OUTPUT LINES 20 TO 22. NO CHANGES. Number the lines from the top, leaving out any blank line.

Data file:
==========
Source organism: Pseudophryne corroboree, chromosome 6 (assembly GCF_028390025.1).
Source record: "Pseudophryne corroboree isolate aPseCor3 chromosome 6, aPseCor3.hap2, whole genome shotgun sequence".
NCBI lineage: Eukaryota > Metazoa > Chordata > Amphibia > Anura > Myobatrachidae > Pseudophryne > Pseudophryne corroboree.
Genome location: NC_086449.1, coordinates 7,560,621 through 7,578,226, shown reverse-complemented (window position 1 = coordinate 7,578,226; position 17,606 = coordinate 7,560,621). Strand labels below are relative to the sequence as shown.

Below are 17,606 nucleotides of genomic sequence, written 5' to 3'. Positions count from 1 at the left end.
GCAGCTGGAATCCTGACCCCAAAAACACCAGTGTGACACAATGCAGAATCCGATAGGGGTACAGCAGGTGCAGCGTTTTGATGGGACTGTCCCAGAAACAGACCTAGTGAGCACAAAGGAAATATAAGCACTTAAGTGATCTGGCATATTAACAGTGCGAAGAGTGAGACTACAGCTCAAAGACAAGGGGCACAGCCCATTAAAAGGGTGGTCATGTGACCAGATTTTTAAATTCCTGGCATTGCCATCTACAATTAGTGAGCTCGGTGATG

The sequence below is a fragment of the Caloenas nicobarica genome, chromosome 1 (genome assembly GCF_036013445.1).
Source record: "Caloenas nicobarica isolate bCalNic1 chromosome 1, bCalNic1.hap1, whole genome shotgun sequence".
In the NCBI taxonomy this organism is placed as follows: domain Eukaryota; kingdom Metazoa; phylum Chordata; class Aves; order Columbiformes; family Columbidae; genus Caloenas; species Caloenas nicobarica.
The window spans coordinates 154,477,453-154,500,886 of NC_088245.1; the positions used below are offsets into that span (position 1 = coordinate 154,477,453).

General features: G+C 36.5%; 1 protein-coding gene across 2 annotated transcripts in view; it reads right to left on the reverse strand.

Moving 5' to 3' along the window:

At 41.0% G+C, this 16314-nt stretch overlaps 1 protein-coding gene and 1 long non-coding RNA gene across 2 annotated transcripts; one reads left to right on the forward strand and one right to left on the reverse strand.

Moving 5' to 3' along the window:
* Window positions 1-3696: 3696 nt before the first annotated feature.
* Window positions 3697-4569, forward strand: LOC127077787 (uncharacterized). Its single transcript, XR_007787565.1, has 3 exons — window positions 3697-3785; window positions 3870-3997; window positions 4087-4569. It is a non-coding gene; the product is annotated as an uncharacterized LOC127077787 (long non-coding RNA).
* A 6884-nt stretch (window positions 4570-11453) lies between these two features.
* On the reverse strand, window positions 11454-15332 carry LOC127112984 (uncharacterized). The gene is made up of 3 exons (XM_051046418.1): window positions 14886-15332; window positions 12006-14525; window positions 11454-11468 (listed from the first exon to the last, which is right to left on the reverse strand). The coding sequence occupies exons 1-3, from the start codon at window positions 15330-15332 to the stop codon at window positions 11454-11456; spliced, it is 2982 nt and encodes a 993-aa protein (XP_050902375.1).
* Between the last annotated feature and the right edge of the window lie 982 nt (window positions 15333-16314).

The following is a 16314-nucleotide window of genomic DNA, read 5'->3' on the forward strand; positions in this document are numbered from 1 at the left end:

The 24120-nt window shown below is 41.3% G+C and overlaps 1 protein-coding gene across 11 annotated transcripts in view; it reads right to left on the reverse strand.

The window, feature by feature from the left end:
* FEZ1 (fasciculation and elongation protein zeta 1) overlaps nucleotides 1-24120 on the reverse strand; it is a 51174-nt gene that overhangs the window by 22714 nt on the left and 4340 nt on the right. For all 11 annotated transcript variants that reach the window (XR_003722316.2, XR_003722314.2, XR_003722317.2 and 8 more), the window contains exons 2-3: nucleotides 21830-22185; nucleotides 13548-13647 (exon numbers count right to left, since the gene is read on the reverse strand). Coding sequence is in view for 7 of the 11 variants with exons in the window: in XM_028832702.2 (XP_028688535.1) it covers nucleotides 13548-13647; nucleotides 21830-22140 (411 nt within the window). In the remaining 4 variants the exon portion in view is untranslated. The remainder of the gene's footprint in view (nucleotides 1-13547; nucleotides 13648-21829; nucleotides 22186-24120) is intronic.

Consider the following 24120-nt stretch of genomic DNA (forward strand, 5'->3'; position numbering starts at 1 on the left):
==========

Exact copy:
The following is a 16314-nucleotide window of genomic DNA, read 5'->3' on the forward strand; positions in this document are numbered from 1 at the left end:

The 24120-nt window shown below is 41.3% G+C and overlaps 1 protein-coding gene across 11 annotated transcripts in view; it reads right to left on the reverse strand.

The window, feature by feature from the left end: